Urban planning and placemaking are in part implemented through storytelling. What are the dominant and demotic or popular narratives of, in, and for placemaking during the regeneration process of urban villages recently and over the past decades in Shenzhen? What are the embedded power relations among their narrators? There are two reasons these questions are important. First, the present and past historical, political, and cultural narratives have become useful tools for dominant narrators to manipulate placemaking, achieving their desired outcomes at high speed and excluding the “undesirable” groups. Second, those creating the demotic or informal stories have constructed an important part of the city’s development but are relatively powerless faced with the dominant ones. This thesis aims to challenge orthodox storytelling, providing a new perspective in examining how “culture” acts as an agent in urban regeneration that draws more attention to bottom-up narratives told by the less empowered group.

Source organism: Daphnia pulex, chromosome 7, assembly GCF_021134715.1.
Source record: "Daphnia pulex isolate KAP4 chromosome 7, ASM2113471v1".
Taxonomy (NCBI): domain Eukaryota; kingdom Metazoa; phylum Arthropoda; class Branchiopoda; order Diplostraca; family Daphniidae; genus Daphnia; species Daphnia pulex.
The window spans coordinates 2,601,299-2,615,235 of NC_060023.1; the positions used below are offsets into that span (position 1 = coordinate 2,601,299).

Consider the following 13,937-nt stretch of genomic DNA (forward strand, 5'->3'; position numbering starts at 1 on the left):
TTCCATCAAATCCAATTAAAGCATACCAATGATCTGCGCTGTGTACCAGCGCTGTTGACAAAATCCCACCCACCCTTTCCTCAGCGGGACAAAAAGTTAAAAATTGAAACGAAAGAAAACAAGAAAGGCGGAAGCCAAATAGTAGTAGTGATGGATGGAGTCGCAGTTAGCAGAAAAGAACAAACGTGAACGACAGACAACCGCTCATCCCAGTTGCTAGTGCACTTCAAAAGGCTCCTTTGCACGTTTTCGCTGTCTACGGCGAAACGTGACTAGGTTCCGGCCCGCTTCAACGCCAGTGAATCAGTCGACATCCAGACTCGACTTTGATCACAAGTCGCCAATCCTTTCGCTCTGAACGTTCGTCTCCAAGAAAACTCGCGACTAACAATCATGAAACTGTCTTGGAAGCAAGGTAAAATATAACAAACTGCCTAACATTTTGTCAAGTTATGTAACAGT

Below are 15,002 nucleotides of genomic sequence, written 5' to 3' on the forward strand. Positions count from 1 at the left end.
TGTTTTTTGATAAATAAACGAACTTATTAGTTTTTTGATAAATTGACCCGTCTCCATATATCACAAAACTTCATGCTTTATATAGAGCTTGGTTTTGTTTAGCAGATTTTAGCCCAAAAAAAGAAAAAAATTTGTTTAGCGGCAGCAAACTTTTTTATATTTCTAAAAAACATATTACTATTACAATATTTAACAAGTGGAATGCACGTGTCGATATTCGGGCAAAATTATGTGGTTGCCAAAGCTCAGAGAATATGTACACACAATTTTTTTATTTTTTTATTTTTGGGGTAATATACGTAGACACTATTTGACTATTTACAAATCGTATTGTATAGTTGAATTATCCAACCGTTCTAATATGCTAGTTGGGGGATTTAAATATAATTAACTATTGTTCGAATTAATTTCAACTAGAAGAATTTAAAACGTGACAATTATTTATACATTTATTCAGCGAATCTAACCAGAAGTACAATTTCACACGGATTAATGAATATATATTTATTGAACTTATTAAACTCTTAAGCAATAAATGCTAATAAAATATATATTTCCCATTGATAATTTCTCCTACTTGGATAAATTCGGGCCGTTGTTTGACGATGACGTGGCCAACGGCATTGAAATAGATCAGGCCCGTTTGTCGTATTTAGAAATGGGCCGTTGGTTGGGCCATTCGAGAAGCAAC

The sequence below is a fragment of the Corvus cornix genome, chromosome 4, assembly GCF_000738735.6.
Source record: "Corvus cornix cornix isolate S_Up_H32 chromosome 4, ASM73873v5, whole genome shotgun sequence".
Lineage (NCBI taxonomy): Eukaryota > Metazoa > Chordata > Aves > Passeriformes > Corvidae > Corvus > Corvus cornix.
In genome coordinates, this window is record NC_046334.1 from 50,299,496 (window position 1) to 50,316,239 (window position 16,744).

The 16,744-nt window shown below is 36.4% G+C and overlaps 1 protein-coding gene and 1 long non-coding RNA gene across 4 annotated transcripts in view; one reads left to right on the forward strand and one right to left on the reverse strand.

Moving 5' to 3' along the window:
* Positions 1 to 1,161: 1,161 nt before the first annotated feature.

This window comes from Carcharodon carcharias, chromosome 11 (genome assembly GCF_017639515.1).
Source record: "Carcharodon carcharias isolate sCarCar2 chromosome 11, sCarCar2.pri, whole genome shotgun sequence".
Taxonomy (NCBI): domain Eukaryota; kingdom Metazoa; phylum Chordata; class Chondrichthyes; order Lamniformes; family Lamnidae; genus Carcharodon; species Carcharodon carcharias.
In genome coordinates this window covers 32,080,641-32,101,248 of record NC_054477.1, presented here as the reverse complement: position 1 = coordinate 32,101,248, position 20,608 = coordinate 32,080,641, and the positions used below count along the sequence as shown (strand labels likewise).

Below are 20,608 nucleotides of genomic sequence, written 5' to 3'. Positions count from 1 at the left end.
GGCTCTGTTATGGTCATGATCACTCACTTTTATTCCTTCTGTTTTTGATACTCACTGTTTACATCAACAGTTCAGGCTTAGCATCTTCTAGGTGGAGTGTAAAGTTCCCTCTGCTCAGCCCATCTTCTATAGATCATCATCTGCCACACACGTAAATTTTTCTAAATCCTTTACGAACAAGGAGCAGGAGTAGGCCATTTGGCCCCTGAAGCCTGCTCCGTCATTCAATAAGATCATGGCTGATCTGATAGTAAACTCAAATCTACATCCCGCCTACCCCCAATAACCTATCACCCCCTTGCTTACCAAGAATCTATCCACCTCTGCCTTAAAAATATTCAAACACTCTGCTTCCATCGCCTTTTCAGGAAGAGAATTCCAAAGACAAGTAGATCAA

In making this sense, the thesis examines the case of “Nantou Ancient City,” where the conception of “culture” has been introduced into the regeneration strategy of the urban village. It first articulates the historic and demotic narratives ranging from ancient times to the recent past to reveal what made this place’s identity before regeneration, which is essential to understanding present interventions. In the next step, it analyzes how the central political will, nostalgia and patriotic emotions, middle-class values, and a closed benefit coalition are embedded in the rhetoric of planning strategies and actions. Finally, the thesis finds out that the “Nantou Ancient City” is packed by the new branded identity of an internet-famous place for tourism and consumption and the “future heritage” conception, which has served the spatial cleansing of the blue-collar migrants while attracting the rising creative class.